So here’s what I ask of you, my fellow blog readers and hoops fans.
Click on this link and support Clutch ATL in the TBT Basketball Tournament. Every vote that Clutch ATL gets brings them closer to qualifying for the 97-team knockout bracket. And once they get in the game… just wait until J-Moon gets the basketball and flies through the air.
Yeah, I know I could support Team Mill Rats again… I could… but I would rather support my man J-Moon. Besides, what other basketball player do you know that also sings along with whatever’s on the radio – and then dances around with his kids – and then posts that sing-along to his Instagram account? 🙂
Forget all the other pro sports teams that came and went through this area. The Albany Patroons were the best and most beloved.
From 1982 to 1993, and then from 2005 to 2009, the Patroons won two CBA champions and five regular season titles. They sent nearly two dozen players and coaches to the NBA, and their stints in the Capital District were both magical and exciting.
That being said… I thought you might appreciate some news regarding the Patroons.
No, they’re not coming back for a third run through the CBA. The CBA died in 2009.
No, they’re not coming back in another league, such as the D-League or the PBL – although a well-stocked Patroons roster would most likely clobber everybody else in the building.
Actually, thanks to the production company Upside Collective, the Patroons are coming back – as a documentary.
Here’s a quick teaser interview with Derrick Rowland – and if I have to explain the greatest player to ever wear gold and kelly green to you, you are dead to me – as he talks about some of the head games coaches would play to keep players sharp each night.
Upside Collective is also looking for any and all Patroons memorabilia, including pennants, jerseys, game programs, T-shirts, tickets and other collectible souvenirs. If you have any memorabilia or articles that you feel would be appropriate for the documentary, please visit the website at patroonsmovie.com.
Those memories in the Armory will always be with us. And this documentary now gives us the chance to recapture those memories and share them with future generations.
You know … back when Albany professional sports was cool.
By the time you read this, I’ll be on the road with a precious cargo – six of my best photographic artworks – for “Drop-Off Day” at the New York State Fair. This seems to be part of an all-encompassing “drop-off-3-day-weekend” with my three entries for the Big E shipped yesterday, and my four (5) entries for Altamont being couriered to the Fairgrounds tomorrow.
So as I’m driving along the New York State Thruway with my entries… I’m thinking about things. Again. I do this a lot. So bear with me on these things.
I’ve attended back-to-back funerals this week. Last Wednesday was the services for my aunt Dolores. It was a very dignified service and the staff at St. Thomas the Apostle did an excellent job. If I could say one thing about the journeys of my life, it always seems that at some point in time I will find myself at St. Thomas the Apostle for baptisms, for weddings, and for funerals. Such is the way of the world.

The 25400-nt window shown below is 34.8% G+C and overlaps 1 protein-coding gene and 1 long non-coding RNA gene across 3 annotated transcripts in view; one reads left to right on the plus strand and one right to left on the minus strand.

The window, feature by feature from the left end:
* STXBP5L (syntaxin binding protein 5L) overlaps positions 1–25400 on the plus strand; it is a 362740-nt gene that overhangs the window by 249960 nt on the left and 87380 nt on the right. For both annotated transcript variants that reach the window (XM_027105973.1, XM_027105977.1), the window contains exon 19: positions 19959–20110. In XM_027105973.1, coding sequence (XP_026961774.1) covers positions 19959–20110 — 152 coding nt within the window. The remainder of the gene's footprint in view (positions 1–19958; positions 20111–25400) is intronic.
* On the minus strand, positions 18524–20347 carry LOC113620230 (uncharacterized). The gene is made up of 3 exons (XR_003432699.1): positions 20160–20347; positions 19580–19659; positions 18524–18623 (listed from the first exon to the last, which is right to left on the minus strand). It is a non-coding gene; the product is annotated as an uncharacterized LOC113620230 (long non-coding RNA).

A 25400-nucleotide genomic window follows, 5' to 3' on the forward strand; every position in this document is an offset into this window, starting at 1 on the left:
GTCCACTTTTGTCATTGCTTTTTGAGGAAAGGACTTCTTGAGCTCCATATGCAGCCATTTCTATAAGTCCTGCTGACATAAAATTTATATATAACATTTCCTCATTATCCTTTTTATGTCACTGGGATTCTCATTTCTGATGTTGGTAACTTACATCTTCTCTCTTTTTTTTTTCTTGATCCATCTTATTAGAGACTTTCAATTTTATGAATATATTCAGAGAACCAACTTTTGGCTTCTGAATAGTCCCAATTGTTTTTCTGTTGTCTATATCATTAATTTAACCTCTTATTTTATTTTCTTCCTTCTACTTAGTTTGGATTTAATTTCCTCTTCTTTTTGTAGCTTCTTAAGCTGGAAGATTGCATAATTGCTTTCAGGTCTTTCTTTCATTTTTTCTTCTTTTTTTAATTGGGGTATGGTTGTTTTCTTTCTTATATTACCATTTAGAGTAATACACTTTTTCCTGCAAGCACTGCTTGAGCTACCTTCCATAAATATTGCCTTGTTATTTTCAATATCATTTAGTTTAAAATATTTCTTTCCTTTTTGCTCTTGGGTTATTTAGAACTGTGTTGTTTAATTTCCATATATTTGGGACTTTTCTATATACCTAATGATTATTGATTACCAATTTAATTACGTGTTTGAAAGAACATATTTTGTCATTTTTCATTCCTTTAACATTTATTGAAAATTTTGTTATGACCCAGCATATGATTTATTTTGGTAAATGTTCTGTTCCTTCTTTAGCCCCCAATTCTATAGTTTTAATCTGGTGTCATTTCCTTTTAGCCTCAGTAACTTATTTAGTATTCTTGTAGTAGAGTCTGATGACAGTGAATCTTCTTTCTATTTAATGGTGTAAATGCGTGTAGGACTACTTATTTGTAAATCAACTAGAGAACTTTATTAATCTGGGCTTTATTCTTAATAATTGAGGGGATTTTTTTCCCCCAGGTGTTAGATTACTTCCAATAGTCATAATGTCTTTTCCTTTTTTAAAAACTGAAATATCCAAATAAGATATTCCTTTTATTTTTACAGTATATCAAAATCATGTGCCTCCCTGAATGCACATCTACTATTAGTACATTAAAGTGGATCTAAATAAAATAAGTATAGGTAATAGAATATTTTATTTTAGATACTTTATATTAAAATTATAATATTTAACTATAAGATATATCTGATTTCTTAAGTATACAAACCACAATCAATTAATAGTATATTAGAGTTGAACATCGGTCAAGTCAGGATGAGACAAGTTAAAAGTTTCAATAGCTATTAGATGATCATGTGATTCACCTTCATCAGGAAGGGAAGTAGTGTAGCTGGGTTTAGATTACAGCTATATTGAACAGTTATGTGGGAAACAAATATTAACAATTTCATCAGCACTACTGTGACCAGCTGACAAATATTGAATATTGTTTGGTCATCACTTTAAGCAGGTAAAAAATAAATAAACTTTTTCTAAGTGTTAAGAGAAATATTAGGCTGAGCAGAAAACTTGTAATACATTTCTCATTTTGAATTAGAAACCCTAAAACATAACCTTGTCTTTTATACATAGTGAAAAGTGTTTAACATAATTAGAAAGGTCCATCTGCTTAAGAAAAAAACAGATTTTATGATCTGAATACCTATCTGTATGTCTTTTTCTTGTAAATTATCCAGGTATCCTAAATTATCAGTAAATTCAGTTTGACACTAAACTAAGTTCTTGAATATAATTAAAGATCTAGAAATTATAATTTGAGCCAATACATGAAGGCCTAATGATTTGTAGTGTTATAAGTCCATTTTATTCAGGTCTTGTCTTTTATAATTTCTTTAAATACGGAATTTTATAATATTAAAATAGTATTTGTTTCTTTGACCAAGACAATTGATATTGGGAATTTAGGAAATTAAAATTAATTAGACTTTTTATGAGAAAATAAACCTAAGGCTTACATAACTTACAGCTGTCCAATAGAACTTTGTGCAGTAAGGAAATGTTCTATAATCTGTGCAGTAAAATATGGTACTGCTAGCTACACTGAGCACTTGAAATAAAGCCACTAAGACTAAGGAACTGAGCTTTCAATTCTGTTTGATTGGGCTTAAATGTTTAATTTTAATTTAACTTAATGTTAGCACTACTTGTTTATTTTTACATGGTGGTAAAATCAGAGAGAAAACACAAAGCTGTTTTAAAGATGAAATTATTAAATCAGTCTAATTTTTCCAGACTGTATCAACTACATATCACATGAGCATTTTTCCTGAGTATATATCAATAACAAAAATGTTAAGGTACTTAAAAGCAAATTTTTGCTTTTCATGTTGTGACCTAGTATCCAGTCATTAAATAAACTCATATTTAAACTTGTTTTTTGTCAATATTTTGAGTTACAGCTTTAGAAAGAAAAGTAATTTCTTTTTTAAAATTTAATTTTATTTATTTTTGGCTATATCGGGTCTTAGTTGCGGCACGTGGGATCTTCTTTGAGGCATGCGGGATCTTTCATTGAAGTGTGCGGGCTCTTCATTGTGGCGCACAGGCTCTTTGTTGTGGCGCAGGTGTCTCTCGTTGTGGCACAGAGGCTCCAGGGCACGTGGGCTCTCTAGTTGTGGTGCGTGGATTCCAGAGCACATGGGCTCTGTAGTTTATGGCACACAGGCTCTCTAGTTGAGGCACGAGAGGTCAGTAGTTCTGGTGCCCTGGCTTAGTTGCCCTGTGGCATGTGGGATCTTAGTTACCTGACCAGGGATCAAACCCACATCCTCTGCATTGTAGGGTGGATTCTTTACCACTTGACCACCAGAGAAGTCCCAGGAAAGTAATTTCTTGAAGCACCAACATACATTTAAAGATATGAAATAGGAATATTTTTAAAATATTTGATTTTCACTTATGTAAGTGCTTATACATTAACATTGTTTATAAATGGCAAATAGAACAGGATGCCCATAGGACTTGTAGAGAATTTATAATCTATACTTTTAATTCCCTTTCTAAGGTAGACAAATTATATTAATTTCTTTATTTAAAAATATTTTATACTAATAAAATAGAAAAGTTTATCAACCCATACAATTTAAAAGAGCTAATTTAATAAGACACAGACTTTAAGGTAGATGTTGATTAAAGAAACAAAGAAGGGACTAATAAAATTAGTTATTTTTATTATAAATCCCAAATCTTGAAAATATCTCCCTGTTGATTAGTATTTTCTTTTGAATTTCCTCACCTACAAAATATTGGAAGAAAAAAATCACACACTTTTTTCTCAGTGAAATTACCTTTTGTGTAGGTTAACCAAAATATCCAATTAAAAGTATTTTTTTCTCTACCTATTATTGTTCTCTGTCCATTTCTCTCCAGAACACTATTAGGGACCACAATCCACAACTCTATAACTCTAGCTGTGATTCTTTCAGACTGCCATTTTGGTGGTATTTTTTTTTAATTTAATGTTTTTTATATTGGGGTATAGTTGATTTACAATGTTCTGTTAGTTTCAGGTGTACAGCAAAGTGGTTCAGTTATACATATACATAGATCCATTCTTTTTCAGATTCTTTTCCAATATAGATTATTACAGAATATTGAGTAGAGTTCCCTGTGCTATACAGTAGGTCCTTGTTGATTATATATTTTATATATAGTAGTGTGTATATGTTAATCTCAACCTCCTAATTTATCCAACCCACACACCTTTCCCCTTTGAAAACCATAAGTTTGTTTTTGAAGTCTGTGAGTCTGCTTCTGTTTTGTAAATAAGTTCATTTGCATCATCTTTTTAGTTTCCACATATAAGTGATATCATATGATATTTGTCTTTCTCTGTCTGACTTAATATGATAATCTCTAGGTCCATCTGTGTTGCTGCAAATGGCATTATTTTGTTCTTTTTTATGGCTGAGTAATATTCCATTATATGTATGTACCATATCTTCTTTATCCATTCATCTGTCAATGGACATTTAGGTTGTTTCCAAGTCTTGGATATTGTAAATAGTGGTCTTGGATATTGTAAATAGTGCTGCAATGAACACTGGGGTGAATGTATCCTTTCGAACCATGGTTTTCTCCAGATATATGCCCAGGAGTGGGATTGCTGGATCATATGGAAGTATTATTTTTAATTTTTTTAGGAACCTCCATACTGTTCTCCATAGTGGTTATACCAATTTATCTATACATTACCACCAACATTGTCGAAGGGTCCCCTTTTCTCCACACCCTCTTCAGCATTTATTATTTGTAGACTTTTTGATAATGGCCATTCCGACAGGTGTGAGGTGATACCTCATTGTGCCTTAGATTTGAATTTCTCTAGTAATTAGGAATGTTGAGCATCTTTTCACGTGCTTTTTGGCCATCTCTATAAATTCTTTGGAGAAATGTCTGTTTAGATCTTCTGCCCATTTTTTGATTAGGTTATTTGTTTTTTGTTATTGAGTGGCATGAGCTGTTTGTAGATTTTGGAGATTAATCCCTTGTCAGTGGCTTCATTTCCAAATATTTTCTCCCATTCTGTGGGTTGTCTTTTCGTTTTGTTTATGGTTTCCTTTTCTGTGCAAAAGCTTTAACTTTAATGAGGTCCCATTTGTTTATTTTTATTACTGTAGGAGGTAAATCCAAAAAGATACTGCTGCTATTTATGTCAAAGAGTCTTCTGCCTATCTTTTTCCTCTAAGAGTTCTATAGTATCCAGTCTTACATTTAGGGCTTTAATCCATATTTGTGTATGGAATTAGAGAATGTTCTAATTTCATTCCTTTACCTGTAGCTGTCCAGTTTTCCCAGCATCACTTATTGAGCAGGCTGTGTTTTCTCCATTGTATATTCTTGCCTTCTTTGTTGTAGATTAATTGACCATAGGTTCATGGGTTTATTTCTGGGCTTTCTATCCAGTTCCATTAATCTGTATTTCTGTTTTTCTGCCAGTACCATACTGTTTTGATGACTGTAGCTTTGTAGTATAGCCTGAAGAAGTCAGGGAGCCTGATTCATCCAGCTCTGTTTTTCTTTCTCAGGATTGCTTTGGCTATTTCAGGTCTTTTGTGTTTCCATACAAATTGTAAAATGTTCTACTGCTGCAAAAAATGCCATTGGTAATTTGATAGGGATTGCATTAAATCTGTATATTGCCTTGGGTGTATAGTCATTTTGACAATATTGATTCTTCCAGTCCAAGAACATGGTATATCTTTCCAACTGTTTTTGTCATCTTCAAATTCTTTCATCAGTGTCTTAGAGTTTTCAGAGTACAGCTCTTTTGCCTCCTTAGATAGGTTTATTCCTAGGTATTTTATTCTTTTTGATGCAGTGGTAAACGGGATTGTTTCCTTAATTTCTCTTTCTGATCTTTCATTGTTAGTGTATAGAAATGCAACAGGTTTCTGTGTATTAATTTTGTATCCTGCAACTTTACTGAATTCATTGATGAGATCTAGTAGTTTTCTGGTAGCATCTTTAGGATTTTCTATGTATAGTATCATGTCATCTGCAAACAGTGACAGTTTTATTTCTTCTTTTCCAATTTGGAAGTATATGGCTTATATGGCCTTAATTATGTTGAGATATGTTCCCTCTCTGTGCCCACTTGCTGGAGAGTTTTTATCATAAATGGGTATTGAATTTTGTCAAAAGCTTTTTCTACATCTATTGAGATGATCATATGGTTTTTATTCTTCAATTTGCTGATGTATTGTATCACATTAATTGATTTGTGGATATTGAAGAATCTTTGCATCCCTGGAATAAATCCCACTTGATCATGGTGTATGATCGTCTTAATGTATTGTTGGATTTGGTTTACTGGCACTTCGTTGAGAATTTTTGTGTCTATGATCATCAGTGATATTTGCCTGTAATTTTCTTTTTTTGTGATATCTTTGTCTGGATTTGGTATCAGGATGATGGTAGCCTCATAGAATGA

The next day, I attended a funeral service for one of my teachers at my high school, Ahmed Naqi. This was my first experience attending a funeral at a mosque, and although I couldn’t understand any of the imam’s commands or prayers, I did understand the devotion and piety and spiritual strength of the attendees as they prayed for the soul of a good man. The whole experience of two very emotional funerals left me, for lack of a better term, spiritually drained.
I’m 6,000 miles away from the big 100,000 mile marker for the Blackbird. With that in mind, I’m looking at replacing anything and everything in terms of the car’s belts, fluids and the like. If I can keep this car going for another 53,000 miles after that, I’ll have surpassed the mileage achieved by my first car, the 1991 Pontiac 6000. It seems so long ago that I owned that “beater with a heater.” Almost a lifetime and a half ago.
I’ve been enjoying the Sirius/XM satellite radio in my car, especially the old-time-radio dramas and comedies and westerns on the Sirius/XM Radio Classics. If the schedule works out the way it should, I’ll enjoy episodes of Our Miss Brooks (Eve Arden in a hilarious sitcom about a high school teacher), the Phil Harris – Alice Faye Show (bandleader Phil Harris and his wife, movie bombshell Alice Faye, in their own domestic comedy), and a Yours Truly, Johnny Dollar marathon (Bob Bailey in the transcribed adventures of an insurance investigator with an action-packed expense account). Good stuff. Combine that with a Gunsmoke episode, a sci-fi story from X Minus One, and an experimental broadcast from the CBS Radio Workshop, and it’ll be a fun trip today.
I’ve been rebuilding my white tower computer system for the past week. It’s involved reformatting my entire C: drive, upgrading to Windows 10, and reinstalling all my software. Luckily I was fortunate to store my photos and writings and music and other materials on ancillary hard drives, so they weren’t lost in the crash. It’s just been a pain in the tuchus to get everything reinstalled. And when I figure that I’ve worked with personal computers going all the way back to the old TERAK standalone desktop computers at Hamilton College, going forward through a Packard Bell 386 laptop I purchased at Sears, and a few second-hand computers bought at various locations throughout the Capital District – none of which are around any more – if we were talking in the language of science fiction, I’m currently on the Tennant edition of my tower, having just regenerated from my Eccleston edition. Please do not ask me to explain this, or I will club you upside the head with a sonic screwdriver.